It never existed

Equestrian Oba and his attendants (1550-1680): detail of a brass plaque, one of many adorning the Court of Benin (in modern-day Nigeria), and plundered by the British Army c1892. Courtesy the Met Museum, New York The idea of a ‘precolonial’ Africa is theoretically vacuous, racist and plain wrong about the continent’s actual history by Olúfẹ́mi Táíwò is professor of Africana Studies at the Africana Studies and Research Center at Cornell University in New York. He is the author of How Colonialism Preempted Modernity in Africa (2010) and Africa Must Be Modern (2014). We should expunge, forever, the epithet ‘precolonial’ or any of its cognates from all … Continue reading It never existed

Race Is a Biological Fiction, and Potent Social Reality

Visual: Logan Cyrus/AFP via Getty BY CHARLES M. BLOW Science showed decades ago that race was a fiction. Has that changed anything? In his 1940 essay “Dusk of Dawn,” the renowned scholar W.E.B. Du Bois reflected back to his early-career appointment, some 44 years prior, as a temporary instructor at the University of Pennsylvania — a time he described as coinciding with a clarifying vision he had on America’s “race problem.” At that time, near the dawn of the 20th century, Du Bois says he believed the primary impediment to enlightenment on racial issues was “stupidity” — and the cure … Continue reading Race Is a Biological Fiction, and Potent Social Reality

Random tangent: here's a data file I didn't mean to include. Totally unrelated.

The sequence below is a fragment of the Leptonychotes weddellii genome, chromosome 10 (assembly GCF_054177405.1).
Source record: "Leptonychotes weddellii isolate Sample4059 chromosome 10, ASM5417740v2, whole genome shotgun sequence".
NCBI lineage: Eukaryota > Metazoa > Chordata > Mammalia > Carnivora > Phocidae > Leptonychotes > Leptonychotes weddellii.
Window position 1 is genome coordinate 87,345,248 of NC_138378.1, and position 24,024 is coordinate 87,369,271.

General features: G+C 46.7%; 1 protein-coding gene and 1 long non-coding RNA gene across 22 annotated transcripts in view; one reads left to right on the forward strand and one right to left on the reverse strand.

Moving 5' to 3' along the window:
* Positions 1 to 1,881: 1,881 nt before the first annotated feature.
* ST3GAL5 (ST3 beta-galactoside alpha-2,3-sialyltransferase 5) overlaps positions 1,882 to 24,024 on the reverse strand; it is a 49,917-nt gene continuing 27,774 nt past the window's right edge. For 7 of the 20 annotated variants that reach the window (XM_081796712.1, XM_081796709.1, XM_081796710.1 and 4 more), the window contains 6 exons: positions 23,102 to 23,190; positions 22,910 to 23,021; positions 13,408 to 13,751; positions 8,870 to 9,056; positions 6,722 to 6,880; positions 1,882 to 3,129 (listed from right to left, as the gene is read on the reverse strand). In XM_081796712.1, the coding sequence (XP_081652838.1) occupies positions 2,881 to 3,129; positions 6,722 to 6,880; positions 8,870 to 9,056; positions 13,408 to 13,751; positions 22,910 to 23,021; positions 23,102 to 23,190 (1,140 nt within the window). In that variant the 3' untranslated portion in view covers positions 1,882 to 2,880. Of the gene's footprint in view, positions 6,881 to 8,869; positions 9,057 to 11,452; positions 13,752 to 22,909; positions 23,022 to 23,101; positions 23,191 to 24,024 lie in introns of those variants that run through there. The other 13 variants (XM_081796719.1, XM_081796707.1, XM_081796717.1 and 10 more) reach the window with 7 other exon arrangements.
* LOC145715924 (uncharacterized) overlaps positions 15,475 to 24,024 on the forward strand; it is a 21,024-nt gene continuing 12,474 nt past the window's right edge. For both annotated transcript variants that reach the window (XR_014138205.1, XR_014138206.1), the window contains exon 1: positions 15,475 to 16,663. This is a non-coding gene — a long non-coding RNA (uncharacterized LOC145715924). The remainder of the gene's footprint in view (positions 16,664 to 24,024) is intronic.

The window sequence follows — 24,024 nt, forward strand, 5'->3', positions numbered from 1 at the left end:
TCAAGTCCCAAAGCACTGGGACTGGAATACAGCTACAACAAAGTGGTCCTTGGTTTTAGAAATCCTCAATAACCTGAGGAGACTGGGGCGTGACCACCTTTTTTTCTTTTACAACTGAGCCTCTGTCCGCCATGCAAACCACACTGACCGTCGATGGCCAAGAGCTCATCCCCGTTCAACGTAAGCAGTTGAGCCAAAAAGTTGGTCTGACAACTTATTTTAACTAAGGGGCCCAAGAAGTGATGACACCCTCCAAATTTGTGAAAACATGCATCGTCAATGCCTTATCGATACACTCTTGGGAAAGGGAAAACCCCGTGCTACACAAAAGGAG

What a Racist Slur Does to the Body

I cannot hear that word, used in that way, without thinking about violence. By Clint Smith Afew weeks ago, I was on a flight from Washington, D.C., to Charlotte, North Carolina. Amid an airline ecosystem rife with cancellations, delays, and overbookings, I was relieved to find the trip relatively uneventful. The crew was on time, the pilots were accounted for, and the weather was clear—the sky a vast and uninterrupted blanket of blue. Charlotte is an East Coast travel hub, and when we landed, several groups of passengers had connections in the airport for flights that were already boarding. Anxious to … Continue reading What a Racist Slur Does to the Body